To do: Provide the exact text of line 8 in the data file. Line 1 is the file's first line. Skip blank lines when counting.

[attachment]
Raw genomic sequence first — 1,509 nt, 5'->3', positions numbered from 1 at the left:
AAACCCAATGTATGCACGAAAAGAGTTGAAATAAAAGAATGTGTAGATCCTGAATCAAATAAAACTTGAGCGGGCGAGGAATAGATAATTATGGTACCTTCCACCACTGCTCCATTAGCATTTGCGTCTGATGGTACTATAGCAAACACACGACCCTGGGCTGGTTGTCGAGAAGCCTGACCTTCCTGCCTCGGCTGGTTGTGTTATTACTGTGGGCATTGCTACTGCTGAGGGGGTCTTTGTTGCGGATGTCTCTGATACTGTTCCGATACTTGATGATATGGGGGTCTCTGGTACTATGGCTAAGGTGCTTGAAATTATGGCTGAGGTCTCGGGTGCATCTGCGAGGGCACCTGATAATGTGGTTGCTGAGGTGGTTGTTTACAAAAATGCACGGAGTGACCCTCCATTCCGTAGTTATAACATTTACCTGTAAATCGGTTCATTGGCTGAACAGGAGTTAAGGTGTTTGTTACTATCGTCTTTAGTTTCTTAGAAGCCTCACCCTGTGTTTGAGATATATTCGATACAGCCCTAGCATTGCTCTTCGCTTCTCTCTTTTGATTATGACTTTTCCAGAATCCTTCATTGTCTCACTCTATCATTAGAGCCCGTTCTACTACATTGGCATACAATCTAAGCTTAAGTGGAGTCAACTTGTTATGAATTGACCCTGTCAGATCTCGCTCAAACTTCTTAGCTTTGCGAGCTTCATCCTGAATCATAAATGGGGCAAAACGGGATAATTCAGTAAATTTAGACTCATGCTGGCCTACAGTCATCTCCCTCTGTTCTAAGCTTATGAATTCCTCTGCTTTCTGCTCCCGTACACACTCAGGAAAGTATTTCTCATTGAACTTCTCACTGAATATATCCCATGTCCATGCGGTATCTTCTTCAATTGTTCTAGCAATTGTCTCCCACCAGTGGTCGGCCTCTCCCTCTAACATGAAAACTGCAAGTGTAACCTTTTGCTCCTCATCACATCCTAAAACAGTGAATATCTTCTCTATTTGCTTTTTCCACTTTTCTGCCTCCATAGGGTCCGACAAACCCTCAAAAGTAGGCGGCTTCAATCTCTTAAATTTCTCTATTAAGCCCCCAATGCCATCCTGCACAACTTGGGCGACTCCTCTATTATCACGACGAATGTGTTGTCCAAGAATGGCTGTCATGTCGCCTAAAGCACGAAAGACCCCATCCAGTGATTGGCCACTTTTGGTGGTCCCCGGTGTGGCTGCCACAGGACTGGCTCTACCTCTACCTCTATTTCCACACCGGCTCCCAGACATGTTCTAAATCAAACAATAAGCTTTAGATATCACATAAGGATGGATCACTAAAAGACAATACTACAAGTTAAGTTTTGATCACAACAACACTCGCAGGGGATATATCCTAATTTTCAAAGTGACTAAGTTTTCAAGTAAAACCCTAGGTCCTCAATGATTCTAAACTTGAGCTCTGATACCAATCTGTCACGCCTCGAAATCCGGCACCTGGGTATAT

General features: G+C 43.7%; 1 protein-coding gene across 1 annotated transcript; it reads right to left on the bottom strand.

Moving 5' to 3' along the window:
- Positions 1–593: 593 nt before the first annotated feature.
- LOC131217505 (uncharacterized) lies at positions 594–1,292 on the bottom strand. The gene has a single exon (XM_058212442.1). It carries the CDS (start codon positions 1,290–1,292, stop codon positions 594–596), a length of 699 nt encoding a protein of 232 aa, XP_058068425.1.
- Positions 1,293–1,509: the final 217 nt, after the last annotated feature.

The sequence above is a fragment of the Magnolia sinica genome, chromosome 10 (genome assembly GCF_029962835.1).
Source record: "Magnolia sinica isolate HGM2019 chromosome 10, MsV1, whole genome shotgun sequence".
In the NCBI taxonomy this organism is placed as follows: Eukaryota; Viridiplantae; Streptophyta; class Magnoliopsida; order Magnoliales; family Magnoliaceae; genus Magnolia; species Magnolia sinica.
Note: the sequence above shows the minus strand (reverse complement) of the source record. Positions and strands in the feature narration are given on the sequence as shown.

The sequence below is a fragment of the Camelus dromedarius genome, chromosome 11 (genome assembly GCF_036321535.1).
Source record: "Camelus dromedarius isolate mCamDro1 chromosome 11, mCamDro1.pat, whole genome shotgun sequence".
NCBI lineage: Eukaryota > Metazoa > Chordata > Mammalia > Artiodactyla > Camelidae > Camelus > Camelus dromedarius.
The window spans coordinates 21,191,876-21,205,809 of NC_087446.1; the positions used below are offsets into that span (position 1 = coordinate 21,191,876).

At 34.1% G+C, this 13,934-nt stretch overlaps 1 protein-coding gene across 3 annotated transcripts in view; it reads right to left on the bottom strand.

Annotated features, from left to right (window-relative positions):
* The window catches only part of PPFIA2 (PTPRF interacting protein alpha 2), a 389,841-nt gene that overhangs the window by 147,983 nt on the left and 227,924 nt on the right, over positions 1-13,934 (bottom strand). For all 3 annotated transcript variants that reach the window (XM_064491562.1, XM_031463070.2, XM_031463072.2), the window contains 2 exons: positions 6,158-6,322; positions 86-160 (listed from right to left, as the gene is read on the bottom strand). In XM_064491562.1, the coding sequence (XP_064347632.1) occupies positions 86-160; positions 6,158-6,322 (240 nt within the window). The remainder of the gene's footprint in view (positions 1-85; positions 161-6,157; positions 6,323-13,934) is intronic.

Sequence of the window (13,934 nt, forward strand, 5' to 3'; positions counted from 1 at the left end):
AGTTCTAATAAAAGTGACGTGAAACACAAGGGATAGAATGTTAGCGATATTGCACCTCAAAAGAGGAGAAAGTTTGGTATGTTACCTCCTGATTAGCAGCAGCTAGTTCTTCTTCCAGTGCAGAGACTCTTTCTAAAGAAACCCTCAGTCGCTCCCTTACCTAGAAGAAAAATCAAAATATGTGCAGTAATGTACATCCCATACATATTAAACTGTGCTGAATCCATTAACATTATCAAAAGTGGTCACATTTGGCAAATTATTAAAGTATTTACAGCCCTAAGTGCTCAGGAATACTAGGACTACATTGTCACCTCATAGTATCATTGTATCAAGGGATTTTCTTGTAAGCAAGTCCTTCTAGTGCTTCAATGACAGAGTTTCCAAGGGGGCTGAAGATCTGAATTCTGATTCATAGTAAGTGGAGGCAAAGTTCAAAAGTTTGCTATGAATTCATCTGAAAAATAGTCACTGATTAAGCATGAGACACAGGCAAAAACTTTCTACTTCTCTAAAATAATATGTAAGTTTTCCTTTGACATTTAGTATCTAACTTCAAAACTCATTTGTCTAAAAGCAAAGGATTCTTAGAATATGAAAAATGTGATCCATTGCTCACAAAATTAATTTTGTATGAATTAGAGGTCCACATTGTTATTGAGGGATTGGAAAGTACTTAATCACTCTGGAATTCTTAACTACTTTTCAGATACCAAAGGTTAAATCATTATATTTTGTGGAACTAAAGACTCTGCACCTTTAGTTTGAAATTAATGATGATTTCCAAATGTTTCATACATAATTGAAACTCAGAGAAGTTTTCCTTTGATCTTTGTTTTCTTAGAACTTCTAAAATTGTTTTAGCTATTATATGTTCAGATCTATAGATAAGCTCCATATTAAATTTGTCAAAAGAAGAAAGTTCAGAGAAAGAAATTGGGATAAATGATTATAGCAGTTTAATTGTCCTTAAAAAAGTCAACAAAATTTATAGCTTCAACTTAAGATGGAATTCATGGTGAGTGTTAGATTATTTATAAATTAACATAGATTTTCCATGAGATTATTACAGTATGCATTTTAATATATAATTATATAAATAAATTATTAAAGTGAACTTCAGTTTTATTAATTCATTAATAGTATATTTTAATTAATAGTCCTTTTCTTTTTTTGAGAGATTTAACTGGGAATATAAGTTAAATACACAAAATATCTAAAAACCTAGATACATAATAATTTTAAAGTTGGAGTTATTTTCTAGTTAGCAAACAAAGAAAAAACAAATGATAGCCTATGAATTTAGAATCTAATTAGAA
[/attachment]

The sequence above is a fragment of the Magnolia sinica genome, chromosome 10 (genome assembly GCF_029962835.1).